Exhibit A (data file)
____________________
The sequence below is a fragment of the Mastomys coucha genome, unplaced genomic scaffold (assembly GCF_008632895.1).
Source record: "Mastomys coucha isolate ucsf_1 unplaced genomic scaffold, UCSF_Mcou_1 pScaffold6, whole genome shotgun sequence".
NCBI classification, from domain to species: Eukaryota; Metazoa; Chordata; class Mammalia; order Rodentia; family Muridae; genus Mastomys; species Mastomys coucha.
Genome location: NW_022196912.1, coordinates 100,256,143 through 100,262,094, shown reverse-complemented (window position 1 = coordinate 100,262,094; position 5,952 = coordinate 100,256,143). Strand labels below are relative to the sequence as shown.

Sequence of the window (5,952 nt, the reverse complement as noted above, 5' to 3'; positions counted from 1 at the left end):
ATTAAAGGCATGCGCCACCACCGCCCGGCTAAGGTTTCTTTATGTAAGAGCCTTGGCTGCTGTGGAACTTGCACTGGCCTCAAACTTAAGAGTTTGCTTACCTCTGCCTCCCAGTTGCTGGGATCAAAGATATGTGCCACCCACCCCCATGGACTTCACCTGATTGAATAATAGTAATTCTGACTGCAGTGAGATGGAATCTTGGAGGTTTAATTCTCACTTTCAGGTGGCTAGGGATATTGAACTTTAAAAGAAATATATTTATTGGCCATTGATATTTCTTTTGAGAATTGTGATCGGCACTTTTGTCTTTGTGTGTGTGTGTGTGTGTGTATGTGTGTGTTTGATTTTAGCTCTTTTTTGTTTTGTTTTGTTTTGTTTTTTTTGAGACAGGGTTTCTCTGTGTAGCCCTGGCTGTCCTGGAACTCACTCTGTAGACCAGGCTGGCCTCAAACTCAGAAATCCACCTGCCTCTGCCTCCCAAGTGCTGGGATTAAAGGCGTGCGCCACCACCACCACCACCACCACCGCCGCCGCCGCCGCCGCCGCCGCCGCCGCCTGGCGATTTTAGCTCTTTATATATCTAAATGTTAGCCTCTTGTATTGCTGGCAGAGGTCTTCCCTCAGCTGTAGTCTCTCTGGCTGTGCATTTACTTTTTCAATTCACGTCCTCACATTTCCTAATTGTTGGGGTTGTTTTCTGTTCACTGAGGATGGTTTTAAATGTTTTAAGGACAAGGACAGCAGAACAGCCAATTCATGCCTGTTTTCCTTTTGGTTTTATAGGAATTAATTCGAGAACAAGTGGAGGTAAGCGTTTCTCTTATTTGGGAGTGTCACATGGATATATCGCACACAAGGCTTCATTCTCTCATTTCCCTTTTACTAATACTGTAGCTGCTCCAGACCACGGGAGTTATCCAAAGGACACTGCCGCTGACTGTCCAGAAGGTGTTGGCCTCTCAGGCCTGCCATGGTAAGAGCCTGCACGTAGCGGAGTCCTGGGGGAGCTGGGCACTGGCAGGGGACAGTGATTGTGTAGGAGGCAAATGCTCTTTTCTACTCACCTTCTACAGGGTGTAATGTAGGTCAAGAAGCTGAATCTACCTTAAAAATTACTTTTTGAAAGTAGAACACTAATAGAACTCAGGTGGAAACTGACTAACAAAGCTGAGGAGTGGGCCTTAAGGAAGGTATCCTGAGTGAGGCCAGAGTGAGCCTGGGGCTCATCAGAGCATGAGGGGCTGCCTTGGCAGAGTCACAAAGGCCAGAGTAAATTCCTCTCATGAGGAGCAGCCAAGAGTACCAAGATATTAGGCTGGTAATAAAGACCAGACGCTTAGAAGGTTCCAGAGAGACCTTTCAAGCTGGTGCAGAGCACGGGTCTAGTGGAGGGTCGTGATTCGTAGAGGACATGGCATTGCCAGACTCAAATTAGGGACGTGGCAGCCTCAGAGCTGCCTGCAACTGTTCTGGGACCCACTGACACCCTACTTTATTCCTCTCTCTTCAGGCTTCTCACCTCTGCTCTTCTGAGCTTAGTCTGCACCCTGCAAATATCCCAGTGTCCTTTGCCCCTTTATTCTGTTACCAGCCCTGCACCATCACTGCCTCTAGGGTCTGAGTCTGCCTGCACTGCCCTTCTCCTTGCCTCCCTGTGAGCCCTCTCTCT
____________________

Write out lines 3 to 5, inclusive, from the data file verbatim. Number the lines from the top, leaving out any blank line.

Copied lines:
NCBI classification, from domain to species: Eukaryota; Metazoa; Chordata; class Mammalia; order Rodentia; family Muridae; genus Mastomys; species Mastomys coucha.
Genome location: NW_022196912.1, coordinates 100,256,143 through 100,262,094, shown reverse-complemented (window position 1 = coordinate 100,262,094; position 5,952 = coordinate 100,256,143). Strand labels below are relative to the sequence as shown.

Sequence of the window (5,952 nt, the reverse complement as noted above, 5' to 3'; positions counted from 1 at the left end):